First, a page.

Jacques leaned against the bulk of the siege tower, and drank his lunch. This was not something he’d ever seen himself doing, in the long ago days before he marched off to war , but had become almost second nature over the last few weeks, as the gruel they served got thinner, and thinner, and spoons got scarcer and scarcer.
It really wasn’t as bad as it sounded--it filled you for a little while, and warmed you for an even littler while, and the flavor wasn’t that bad, or at least, it didn’t linger long enough to really offend. You gulped down your gruel, and then you got back to work, building the siege towers that were going to let them take the white walls of Montalban. Jacques turned to regard the walls. He hated them. The way that they stood there, mocking his effort offended every portion of his being.
Of course, he hated the siege towers too, in some ways even more than the walls, but at least the siege towers were something he owned, or at least, had a hand in. The walls belonged to THEM, the enemy, the people who kept hurtling things at them, the people who wouldn’t be beaten, the people who sat their behind their walls, snug, and secure, with plenty of food, and who didn’t have damned armigers lashing their hides, and making them build siege towers.
Jacques sighed. His thoughts, he realized, were quite mad, when you got down to it. He knew that in all honesty the Montalbanese had every reason to hide behind their walls, and fight against an army that had come to kill them. But he knew that he had to hate someone to survive--hate them enough to kill--and he knew that you couldn’t hate the officers. At least, not enough so that they realized it. Which was one of the reasons he was actually glad he was serving under Breezy--the man may have been a bloodthirsty idiot, but he was… well, an idiot. Not like some of the other armigers, who were vicious and cunning.
He took another drink of gruel. It drove you mad, this life. He could understand what had happened to Simon now. He really could.
“Best get back to work soon,” said the old timer, who was already starting to lug some timber.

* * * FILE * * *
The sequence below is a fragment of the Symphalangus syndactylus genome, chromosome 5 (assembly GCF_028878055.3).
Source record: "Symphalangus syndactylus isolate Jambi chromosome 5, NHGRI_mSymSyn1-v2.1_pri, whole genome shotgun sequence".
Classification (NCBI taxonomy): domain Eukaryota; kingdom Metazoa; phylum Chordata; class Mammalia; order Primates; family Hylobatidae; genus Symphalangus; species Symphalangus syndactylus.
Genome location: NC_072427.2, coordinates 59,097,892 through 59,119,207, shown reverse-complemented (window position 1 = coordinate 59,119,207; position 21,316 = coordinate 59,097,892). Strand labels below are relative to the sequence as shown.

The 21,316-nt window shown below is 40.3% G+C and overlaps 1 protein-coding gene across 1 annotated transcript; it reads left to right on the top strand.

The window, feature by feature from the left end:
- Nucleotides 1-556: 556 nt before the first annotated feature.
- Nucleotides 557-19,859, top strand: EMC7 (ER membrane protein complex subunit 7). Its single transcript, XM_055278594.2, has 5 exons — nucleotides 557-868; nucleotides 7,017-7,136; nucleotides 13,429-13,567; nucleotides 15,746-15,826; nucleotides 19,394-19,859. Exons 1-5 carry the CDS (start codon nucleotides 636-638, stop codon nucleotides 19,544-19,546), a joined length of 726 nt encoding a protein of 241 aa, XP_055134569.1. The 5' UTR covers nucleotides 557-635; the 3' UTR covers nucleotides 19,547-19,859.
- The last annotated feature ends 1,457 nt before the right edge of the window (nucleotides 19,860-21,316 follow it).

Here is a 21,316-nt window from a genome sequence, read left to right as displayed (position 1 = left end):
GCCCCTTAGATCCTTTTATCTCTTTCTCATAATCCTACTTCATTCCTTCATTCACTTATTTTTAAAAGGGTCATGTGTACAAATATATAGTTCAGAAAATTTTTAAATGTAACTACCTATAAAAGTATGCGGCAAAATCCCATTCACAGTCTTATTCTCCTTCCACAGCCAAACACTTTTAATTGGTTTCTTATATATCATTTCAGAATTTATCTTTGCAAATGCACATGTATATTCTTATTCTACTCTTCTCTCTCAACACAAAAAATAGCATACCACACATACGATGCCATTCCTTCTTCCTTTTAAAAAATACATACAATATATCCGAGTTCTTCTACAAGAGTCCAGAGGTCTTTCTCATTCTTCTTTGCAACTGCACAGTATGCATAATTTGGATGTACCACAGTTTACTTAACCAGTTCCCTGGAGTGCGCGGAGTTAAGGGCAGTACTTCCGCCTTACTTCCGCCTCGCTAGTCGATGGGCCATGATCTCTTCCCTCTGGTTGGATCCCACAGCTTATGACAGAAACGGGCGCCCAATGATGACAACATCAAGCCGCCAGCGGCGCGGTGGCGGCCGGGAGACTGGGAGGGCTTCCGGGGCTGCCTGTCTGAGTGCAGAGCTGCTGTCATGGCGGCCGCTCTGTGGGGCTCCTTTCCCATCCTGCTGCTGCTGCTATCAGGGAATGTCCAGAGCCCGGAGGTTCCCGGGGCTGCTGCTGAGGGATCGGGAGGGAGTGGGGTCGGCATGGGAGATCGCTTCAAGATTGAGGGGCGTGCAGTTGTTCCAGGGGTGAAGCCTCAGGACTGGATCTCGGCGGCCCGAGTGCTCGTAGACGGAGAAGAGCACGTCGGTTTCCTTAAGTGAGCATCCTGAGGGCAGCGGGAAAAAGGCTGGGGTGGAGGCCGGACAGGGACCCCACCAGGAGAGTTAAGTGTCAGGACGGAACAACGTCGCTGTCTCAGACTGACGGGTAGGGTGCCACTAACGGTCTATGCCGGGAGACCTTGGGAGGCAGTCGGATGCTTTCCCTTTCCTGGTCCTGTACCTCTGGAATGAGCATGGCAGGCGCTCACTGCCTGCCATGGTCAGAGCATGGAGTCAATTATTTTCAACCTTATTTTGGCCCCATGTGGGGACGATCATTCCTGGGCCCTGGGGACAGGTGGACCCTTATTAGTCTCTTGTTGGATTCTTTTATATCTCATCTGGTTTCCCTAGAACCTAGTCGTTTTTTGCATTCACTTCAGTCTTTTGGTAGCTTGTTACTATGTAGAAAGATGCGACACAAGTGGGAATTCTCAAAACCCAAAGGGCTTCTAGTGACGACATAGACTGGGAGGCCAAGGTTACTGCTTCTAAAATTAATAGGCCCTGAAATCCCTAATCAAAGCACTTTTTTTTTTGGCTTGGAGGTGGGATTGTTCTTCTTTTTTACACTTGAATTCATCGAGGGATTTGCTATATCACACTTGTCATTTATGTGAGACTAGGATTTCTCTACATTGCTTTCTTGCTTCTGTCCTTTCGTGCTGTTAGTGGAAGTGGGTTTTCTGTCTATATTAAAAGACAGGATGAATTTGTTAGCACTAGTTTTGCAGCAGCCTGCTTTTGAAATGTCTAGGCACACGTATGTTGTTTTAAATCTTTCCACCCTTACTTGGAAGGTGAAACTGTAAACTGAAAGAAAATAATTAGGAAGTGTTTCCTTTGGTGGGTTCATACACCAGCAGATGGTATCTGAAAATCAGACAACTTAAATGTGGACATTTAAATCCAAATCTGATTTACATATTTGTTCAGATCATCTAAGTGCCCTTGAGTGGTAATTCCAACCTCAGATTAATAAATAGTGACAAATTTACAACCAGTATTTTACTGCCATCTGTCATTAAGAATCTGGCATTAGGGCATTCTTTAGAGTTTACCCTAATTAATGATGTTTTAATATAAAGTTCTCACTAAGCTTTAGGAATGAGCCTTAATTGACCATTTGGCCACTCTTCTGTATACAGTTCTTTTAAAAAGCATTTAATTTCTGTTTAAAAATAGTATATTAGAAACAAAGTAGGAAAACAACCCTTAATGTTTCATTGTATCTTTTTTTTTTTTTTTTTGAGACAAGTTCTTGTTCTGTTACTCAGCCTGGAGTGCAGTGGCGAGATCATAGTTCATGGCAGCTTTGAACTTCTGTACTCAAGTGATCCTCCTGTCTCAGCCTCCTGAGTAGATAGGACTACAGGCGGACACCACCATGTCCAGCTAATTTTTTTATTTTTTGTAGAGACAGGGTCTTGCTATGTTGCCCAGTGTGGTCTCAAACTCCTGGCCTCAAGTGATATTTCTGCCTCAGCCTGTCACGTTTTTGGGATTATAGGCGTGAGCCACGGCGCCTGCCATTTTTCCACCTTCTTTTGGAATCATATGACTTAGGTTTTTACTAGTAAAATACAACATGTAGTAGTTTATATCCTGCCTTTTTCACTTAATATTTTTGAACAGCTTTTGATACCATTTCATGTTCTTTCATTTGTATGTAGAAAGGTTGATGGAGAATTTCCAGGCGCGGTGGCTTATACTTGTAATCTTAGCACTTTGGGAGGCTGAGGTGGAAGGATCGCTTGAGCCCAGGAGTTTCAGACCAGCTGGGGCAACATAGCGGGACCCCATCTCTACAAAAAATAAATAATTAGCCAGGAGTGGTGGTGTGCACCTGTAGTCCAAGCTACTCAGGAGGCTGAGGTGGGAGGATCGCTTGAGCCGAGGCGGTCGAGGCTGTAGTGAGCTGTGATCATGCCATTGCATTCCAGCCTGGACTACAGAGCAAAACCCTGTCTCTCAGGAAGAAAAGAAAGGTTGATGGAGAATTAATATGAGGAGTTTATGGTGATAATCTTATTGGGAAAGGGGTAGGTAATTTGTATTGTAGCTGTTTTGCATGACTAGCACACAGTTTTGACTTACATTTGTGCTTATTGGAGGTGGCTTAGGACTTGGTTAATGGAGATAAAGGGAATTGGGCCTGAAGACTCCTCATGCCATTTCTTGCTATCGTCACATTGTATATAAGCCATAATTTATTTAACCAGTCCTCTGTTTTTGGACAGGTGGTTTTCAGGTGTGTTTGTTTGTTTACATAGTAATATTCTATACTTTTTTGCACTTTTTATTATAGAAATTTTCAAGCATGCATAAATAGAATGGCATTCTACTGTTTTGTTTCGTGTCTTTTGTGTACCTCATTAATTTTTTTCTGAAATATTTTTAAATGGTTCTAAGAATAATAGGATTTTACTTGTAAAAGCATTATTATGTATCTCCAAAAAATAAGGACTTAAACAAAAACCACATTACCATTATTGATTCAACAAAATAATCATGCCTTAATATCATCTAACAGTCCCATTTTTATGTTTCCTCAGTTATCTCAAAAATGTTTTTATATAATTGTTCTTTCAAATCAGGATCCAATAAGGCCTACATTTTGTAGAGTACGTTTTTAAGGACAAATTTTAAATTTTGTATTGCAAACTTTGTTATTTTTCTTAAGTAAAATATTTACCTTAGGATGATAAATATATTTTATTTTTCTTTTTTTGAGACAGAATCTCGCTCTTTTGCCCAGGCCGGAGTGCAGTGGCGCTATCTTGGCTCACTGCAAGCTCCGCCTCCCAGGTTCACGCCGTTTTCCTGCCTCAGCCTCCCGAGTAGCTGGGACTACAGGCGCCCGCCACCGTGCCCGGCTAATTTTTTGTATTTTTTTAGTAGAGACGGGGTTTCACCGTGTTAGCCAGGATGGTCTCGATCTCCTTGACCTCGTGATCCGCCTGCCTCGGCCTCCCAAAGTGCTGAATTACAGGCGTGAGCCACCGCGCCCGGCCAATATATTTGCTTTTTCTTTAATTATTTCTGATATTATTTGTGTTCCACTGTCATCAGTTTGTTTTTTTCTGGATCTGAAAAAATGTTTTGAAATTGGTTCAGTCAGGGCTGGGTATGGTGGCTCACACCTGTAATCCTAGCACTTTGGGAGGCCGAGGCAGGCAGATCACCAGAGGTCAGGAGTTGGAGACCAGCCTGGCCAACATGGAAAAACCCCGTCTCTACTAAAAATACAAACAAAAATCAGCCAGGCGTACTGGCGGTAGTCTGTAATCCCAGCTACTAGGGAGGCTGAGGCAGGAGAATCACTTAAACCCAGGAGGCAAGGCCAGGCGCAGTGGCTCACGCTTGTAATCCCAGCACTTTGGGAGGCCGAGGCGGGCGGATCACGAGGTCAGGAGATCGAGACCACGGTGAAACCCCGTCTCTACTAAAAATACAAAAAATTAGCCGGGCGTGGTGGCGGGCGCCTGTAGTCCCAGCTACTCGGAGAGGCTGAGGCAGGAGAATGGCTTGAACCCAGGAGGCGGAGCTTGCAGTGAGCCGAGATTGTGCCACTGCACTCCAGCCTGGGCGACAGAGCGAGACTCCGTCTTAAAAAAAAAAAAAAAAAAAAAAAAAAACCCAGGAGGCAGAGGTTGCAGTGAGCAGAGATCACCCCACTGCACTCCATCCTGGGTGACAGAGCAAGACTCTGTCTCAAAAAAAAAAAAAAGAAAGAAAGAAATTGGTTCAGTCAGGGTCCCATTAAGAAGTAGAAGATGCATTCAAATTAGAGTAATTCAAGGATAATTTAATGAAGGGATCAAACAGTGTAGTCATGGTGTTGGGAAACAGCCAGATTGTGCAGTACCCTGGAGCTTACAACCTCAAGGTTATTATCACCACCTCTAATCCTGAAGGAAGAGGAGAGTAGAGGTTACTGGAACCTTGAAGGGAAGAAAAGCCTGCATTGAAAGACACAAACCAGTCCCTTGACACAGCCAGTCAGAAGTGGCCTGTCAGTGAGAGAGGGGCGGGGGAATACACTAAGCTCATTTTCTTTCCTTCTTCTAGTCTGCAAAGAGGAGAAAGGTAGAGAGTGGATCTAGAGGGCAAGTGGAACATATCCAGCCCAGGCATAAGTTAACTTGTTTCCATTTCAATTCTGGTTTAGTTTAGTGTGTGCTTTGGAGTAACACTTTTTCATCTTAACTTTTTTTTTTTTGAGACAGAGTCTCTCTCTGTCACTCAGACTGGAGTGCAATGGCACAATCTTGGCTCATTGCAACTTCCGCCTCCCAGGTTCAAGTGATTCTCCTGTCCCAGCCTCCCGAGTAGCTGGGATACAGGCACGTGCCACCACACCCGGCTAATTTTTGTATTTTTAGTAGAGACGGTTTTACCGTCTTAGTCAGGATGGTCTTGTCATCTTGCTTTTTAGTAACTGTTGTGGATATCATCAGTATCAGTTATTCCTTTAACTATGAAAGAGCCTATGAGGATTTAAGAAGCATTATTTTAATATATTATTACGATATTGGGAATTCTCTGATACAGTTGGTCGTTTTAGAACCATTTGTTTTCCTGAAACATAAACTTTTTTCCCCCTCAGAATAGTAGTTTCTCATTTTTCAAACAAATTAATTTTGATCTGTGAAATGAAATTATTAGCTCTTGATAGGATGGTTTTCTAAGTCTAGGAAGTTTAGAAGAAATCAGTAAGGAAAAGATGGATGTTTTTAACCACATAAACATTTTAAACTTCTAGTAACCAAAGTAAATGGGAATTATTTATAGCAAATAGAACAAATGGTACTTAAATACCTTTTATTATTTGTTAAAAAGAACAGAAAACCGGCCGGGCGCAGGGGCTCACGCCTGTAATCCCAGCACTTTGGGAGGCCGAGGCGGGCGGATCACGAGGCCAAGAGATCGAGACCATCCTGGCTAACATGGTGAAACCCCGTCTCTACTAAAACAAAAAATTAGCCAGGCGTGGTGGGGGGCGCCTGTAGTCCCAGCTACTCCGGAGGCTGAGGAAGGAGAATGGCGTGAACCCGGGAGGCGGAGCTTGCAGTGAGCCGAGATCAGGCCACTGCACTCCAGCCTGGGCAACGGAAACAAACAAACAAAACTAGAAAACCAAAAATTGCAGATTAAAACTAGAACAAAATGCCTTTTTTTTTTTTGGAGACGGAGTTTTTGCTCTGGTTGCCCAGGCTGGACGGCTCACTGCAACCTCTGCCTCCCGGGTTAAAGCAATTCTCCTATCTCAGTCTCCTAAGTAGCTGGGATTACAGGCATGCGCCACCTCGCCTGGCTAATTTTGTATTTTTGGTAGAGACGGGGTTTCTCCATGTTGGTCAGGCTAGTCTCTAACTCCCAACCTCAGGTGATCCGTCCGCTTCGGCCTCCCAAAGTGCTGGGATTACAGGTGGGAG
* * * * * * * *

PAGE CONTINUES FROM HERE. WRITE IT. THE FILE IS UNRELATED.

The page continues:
Jacques groaned. “Can’t I finish my lunch?”
“Better make it quick,” answered the older man with a shrug. “You know how mad Breezy is about his tower…”
Jacques gulped down the rest of the gruel, and then began to help the old timer with his load. “Do you think he has any idea how… odd it sounds, the way he goes on about the damned thing?”
“Of course not,” said the old timer. “If he did, he wouldn’t be Breezy.” The old timer shook his head. “I’ve known dafter armigers, but not many. But then--that’s what happens when you’re raised from childhood believing that war is in your blood. You get a man believing foolishness from the cradle, you wind up with a fool, more often than not.”
“Well, we’re the ones who have to follow him,” said Jacques. “So… more fools us for taking the king’s coin.”
“Speak for yourself,” said the old timer. “I served with Pelleas. Damned proud of it, too. He knew how to keep the armigers in line. And do it so they wouldn’t notice. Not like this… abomination of a force.” He shook his head. “Not that I mentioned any of this to you. Understand?” Jacques nodded, as they put down the log. “Well, once you take the coin, you’re one of the first men they pull until you’re older and greyer than I am now. Which is saying something.” The familiar whistle of a rock being launched from the walls came to their ears. The old-timer watched it slam into another camp, frowning all the while. “Damn it, I wish they would aim those at the towers.”
“Wouldn’t that… make our work tougher?” asked Jacques.
“Well, that would depend,” said the old-timer. “See, one of the fundamental rules of siegecraft is if you’re the besieged, you don’t let besieger finish up his engines if you can help it. They can help it--but they don’t seem to care.” The old man shook his head. “That worries me.”
“Maybe… maybe they don’t know that,” suggested Jacques hopefully.
The old man gave him a knowing, skeptical glance. “You want to bet on that, Jacques?”